Kayaks are fun! Whether you are storming through whitewater in a remote canyon, slicing through ocean surf, or gently gliding across glass smooth water on your favorite lake, there is something about being in a kayak that connects you to your surroundings and fills you with joy.
With all the different types of boats and paddles to choose from these days, new people just getting into the sport can find choosing a boat confusing.
Typically, most people develop their interest in paddling after either renting a boat while on vacation, or by being invited by a friend who has one to loan or they saw others doing it and it peaked their interest. They decide that kayaking is something they want to get into so they immediately begin a quest to get their own boat. It is at this point that the mistakes begin.
- They haven’t paddled enough to know what kind of boat they need. Kayaks are very specialized. No one boat does everything. There are some that can be used in different settings and environments, but no one boat will do it all. You need to identify what you will be mainly using it for and where because paddling a kayak in water it was not designed to be in can be dangerous. Also, ask yourself what will I be carrying with me when I go? How much storage space do I need? How will I transport it? These are all questions that need to be answered before you make a purchase because this is what determines what you should buy.
- They buy the cheapest kayak they can without researching. Buying a kayak can be an expensive purchase. I love saving money and admit, that most of my boats have been purchased used. There is nothing wrong with that at all and I encourage people to do the same. But, most first kayaks come from big box stores that don’t specialize in paddling. Yes, these stores sell boats and in many cases, sell some very good boats, but many of the kayaks you find in these stores are designed only to float. They don’t track well, have uncomfortable seats, limited storage and many have excessive weight. Not to mention that the clerk that stocks the shelves in these stores typically has no experience paddling and often offers uninformed advice to the consumer. Add all these things together and often, new paddlers end up with a boat that is uncomfortable to sit in, hard to handle and difficult to load and transport. Kayaking then becomes a chore, not a joy. I am in no way saying you should always buy your boat from a specialized kayak dealer, but before you purchase that $250 kayak from a big box retailer, do some research on that model and read reviews. Find out what others who own it have to say about it. If possible, find a place that rents that model. Paddle it, carry it, load it with whatever you would normally carry with you and put it through its paces. If it is the boat for you, now you know, if not, move on until you find the right one. It is much better to spend $20 -$30 dollars to learn a boat is not for you than to spend $200 – $300 and own something you don’t like.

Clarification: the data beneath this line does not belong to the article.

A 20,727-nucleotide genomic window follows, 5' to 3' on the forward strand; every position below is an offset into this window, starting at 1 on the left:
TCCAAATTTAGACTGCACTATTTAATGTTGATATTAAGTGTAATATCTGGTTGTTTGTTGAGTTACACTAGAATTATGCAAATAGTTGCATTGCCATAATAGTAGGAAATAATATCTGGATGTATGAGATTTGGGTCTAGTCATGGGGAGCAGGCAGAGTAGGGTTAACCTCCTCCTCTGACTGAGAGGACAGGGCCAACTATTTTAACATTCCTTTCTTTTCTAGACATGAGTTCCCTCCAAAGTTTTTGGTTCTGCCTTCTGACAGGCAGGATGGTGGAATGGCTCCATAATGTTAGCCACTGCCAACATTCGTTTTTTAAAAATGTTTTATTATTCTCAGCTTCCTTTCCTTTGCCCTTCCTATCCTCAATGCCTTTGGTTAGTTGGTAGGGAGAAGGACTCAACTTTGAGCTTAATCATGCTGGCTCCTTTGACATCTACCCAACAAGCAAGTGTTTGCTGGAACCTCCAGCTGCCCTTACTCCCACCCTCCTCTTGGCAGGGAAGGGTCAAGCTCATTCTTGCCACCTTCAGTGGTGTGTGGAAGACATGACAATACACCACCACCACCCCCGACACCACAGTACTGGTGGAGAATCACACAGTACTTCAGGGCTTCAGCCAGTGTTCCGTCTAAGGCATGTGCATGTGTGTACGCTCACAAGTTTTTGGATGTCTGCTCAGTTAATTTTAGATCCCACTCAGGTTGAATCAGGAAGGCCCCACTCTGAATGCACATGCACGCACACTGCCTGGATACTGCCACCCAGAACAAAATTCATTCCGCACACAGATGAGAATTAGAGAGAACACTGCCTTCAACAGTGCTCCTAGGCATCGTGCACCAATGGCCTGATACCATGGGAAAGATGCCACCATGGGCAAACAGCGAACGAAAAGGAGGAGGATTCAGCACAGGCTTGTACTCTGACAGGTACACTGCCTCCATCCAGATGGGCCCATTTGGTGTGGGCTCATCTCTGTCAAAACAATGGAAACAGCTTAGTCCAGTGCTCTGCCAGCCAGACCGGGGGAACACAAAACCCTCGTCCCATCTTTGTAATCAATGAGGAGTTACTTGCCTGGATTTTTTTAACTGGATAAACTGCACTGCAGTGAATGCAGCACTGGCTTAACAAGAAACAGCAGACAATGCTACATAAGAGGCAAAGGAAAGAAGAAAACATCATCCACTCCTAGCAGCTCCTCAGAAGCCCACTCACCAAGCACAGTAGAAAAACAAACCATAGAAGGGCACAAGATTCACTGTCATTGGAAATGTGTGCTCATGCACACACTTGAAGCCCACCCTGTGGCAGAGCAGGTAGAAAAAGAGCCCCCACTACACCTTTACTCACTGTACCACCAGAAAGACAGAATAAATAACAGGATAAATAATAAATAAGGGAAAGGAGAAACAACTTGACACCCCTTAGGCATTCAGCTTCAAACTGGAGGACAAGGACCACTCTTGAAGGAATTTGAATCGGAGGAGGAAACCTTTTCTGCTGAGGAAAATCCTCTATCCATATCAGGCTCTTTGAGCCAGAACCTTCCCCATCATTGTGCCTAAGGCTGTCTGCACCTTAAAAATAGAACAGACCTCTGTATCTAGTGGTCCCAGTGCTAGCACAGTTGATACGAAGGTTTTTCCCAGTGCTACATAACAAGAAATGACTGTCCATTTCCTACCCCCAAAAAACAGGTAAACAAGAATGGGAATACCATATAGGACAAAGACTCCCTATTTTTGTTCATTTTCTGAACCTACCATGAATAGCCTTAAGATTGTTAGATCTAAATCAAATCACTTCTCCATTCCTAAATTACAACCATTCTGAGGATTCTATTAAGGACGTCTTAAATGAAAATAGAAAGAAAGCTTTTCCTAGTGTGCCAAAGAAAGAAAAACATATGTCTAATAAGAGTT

- They buy the wrong paddle. After buying a kayak, many people buy the cheapest paddle on the rack. Remember, the paddle is your propulsion system, just as much research needs to go into that selection as the boat. Not all paddles are the same. There are different lengths, construction materials (aluminum, fiberglass, carbon fiber, graphite) blade shapes and blade stiffness. Any paddle will get you moving, but the right paddle will make it a lot less work and a more enjoyable experience. Just like testing out the boat, you should test paddles too. Test different lengths, construction materials etc. to find the one that best fits your paddle style and is most comfortable for you to use. Am I saying you should buy a high end paddle? Only if that is the one that makes your experience more enjoyable. I know people who use $500 carbon fiber models because of the light weight and love them and others who use inexpensive aluminum paddles and swear by them, but in both cases, they are using the paddle that is right for them. To get the most out of kayaking, you need to find what works best for you, to know that, you have to do your research.
One of the great things about kayaking is once you make your initial investment, if you have made the right choices you don’t have to sink more money into it. Your boat and paddle can and usually will last you for a very long time. By doing your research and finding the equipment that is right for you, it will be a one time investment that you will enjoy for many years to come.
Find your headwaters,